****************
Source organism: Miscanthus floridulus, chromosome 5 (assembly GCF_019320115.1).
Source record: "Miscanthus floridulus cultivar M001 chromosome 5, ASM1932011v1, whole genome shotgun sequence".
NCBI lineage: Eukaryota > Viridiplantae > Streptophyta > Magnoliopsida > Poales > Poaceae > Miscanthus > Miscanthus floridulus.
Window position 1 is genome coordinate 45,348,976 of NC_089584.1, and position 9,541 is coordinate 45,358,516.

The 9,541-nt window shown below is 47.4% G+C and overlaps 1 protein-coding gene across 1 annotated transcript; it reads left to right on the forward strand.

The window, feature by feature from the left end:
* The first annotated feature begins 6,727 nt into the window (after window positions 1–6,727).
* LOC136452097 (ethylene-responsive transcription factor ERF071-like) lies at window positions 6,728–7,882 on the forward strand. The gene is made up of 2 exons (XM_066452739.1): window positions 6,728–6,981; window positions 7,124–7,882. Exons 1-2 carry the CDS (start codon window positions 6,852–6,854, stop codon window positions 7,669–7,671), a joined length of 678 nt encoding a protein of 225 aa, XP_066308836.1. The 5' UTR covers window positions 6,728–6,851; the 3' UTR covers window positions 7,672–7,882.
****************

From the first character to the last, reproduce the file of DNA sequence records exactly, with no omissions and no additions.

Source organism: Miscanthus floridulus, chromosome 5 (assembly GCF_019320115.1).
Source record: "Miscanthus floridulus cultivar M001 chromosome 5, ASM1932011v1, whole genome shotgun sequence".
NCBI lineage: Eukaryota > Viridiplantae > Streptophyta > Magnoliopsida > Poales > Poaceae > Miscanthus > Miscanthus floridulus.
Window position 1 is genome coordinate 45,348,976 of NC_089584.1, and position 9,541 is coordinate 45,358,516.

The 9,541-nt window shown below is 47.4% G+C and overlaps 1 protein-coding gene across 1 annotated transcript; it reads left to right on the forward strand.

The window, feature by feature from the left end:
* The first annotated feature begins 6,727 nt into the window (after window positions 1–6,727).
* LOC136452097 (ethylene-responsive transcription factor ERF071-like) lies at window positions 6,728–7,882 on the forward strand. The gene is made up of 2 exons (XM_066452739.1): window positions 6,728–6,981; window positions 7,124–7,882. Exons 1-2 carry the CDS (start codon window positions 6,852–6,854, stop codon window positions 7,669–7,671), a joined length of 678 nt encoding a protein of 225 aa, XP_066308836.1. The 5' UTR covers window positions 6,728–6,851; the 3' UTR covers window positions 7,672–7,882.